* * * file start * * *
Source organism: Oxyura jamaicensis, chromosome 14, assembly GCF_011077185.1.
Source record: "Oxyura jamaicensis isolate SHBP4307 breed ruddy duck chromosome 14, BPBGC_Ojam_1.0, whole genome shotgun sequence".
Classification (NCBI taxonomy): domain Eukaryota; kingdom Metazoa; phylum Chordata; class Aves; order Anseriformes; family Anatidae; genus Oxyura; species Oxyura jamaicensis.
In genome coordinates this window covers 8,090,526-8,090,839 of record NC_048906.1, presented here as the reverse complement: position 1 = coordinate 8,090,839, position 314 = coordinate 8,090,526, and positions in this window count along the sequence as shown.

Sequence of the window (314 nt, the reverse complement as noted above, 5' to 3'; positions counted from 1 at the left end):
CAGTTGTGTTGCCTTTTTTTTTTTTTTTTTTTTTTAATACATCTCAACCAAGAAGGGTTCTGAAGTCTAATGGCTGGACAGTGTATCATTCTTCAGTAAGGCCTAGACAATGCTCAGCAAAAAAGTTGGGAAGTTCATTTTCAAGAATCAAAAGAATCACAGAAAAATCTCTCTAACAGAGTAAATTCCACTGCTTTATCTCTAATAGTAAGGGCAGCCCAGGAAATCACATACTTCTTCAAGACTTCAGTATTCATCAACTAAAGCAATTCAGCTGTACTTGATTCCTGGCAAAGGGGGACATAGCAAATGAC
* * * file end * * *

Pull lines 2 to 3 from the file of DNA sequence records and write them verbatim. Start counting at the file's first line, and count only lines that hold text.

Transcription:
Source record: "Oxyura jamaicensis isolate SHBP4307 breed ruddy duck chromosome 14, BPBGC_Ojam_1.0, whole genome shotgun sequence".
Classification (NCBI taxonomy): domain Eukaryota; kingdom Metazoa; phylum Chordata; class Aves; order Anseriformes; family Anatidae; genus Oxyura; species Oxyura jamaicensis.